Bond becomes a beach bum for a while, after a very close shave with death, boozing (007 drinks lager: Ian Fleming is now spinning in his grave at the one glaring product placement in the film) and carousing for months. When MI6’s London building explodes in a cyber terrorist attack, Bond reports back for duty to M (Judi Dench), who is being asked awkward questions about her competence to lead the secret service by ominous intelligence and security committee chairman Gareth Mallory (the ever marvellous Ralph Fiennes). British agents are being exposed and killed due the leak of the hard-drive and MI6, on a war footing, relocate to a new underground location in London.

To find out who is responsible for the high-tech cyber attacks, in what now seems to be a personal vendetta against M, Bond is dispatched to Shanghai, with Eve as back up. Eventually 007 hooks up with the glamorous but deadly and emotionally damaged Severine (Berenice Marlohe, another definitive Bond woman), who will lead him to M’s nemesis, Silva (Javier Bardem). Bardem’s simultaneously playful, sinister and even camp performance is one of the many highlights of Skyfall, and his spy turned villain automatically becomes one of the ultimate Bond adversaries. Physically imposing, sporting a shocking mop of dyed blond hair (even eclipsing Christopher Walken’s hairstyle in A View To A Kill), Bardem is by turns vicious, amusing, ruthless and utterly deranged. Though it might be somewhat hard to envisage this character as a cutting edge technical wizard, he is definitely a funhouse twisted mirror image of Bond and therefore a truly formidable foe, totally consumed by hatred and vengeance.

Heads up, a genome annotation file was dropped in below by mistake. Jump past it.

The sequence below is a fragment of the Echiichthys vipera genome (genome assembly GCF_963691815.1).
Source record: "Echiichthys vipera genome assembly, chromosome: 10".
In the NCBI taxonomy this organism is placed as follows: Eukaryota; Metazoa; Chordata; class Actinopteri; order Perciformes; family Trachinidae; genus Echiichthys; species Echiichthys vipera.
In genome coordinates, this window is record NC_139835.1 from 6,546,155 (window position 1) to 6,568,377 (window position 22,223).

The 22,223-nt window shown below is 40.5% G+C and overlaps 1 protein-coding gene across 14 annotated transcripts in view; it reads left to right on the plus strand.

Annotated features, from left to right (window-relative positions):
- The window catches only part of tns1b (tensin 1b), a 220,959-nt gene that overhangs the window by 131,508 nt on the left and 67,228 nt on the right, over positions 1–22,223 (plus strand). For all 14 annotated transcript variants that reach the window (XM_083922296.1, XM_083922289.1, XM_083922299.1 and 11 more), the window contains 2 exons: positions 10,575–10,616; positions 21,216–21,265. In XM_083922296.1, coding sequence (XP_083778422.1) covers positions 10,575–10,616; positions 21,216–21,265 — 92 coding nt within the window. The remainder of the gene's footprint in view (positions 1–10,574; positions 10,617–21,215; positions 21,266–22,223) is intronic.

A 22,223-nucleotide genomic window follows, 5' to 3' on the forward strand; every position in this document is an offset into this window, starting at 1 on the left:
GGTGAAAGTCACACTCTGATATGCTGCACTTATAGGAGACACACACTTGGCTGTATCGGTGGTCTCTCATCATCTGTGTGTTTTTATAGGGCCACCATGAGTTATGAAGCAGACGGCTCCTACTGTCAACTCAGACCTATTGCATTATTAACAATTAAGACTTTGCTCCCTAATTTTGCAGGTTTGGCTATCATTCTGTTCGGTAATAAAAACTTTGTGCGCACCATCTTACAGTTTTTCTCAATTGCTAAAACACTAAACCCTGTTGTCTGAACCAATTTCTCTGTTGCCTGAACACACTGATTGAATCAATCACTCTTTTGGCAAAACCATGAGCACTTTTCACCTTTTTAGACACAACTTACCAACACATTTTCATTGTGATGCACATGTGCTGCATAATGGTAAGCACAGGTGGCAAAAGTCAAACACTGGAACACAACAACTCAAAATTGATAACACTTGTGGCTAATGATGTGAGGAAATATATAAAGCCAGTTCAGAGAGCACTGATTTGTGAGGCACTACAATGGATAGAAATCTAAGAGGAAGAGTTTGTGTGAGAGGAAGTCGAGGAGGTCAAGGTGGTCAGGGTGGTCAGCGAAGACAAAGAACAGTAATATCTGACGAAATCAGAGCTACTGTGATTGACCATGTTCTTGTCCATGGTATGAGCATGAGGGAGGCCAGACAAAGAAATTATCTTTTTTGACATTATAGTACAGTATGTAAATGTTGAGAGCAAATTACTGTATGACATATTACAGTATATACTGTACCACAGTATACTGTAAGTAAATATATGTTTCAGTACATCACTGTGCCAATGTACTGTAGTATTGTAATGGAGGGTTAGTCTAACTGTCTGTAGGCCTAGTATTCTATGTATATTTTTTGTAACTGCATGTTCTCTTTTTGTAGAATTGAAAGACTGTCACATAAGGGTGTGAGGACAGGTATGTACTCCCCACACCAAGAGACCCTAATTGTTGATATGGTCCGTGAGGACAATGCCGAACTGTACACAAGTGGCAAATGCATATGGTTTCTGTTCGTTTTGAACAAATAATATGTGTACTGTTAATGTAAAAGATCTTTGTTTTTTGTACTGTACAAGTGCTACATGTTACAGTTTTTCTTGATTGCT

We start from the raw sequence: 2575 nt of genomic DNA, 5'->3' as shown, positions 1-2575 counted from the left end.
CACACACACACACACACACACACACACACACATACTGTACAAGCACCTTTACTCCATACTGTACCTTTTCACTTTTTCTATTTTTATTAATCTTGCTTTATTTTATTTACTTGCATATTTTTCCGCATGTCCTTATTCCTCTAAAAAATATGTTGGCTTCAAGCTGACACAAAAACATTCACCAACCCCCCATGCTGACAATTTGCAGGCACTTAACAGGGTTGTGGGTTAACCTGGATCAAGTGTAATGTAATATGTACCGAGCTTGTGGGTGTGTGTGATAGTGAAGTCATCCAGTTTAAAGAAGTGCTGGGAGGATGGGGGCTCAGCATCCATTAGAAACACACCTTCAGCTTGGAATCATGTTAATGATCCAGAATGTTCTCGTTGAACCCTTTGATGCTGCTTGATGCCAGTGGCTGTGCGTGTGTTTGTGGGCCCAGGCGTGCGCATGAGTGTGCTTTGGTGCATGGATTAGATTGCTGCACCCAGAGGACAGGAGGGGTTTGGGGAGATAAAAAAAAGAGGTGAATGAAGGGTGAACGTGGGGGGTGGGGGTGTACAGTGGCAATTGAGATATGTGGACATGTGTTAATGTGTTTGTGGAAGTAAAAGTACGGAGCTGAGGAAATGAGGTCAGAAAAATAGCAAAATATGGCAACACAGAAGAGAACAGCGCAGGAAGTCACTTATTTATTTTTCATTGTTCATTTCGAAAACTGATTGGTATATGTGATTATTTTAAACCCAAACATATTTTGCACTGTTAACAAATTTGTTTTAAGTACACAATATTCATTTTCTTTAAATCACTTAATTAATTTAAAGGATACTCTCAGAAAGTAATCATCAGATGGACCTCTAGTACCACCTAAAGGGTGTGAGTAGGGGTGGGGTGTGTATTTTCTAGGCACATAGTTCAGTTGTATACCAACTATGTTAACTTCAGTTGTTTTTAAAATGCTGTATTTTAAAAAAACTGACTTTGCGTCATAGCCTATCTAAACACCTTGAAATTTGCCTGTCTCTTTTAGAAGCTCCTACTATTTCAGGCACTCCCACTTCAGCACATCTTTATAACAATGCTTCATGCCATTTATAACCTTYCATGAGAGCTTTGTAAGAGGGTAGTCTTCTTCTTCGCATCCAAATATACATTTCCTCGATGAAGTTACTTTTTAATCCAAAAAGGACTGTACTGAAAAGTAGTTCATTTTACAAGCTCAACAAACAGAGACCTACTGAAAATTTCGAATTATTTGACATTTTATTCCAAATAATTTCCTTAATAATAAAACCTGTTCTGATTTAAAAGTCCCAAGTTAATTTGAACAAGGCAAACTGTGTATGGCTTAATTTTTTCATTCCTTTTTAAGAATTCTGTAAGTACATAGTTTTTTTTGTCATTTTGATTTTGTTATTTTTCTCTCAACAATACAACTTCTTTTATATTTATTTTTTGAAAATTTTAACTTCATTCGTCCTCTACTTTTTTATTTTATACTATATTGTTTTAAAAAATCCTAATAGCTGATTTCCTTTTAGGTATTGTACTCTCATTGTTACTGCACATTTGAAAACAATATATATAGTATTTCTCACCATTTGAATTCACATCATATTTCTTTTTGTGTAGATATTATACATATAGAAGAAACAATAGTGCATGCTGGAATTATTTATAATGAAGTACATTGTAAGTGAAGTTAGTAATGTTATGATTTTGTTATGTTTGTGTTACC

Ultimately, with M feeling that MI6 is totally compromised, she puts all her trust in Bond, who plans a showdown with Silva in a remote area of the Highlands of Scotland, a region Bond knows only too well. Armed only with shotguns, nails and knifes (“sometimes the old ways are best”), with assistance from the elderly but resourceful Kincade (a brilliant turn by Albert Finney as a bearded Scottish gamekeeper – the phrase “Welcome to Scotland” will never sound the same again), they prepare for an apocalyptic showdown with Silva.

Whereas Quantum Of Solace was far to short, at 2hours and 20 minutes Skyfall might be too long and cyclical in places, but with superior acting from all concerned, a new Q (the MI6 weapons and technology expert now played as a very young, sharp nerd by Ben Whishaw), the return of the Aston Martin DB9 at a critical juncture and the playing of John Barry’s evergreen arrangement of the Monty Norman theme, this picture does do justice to the venerable Bond series. ¬Most important of all, Daniel Craig now utterly possesses this role and can play it for as long as he desires. Most important of all, Daniel Craig now utterly possesses this role and can play it for as long as he desires. With Craig at the helm, Bond is definitely in safe hands.

Skyfall is released on 26th October 2012

All words by Ian Johnston. More Louder Than War articles by Ian can be found here.

One thought on “Skyfall – film review by Ian Johnston

  1. Richard HJ

    DB5. That’s the least punk comment i’ve ever made.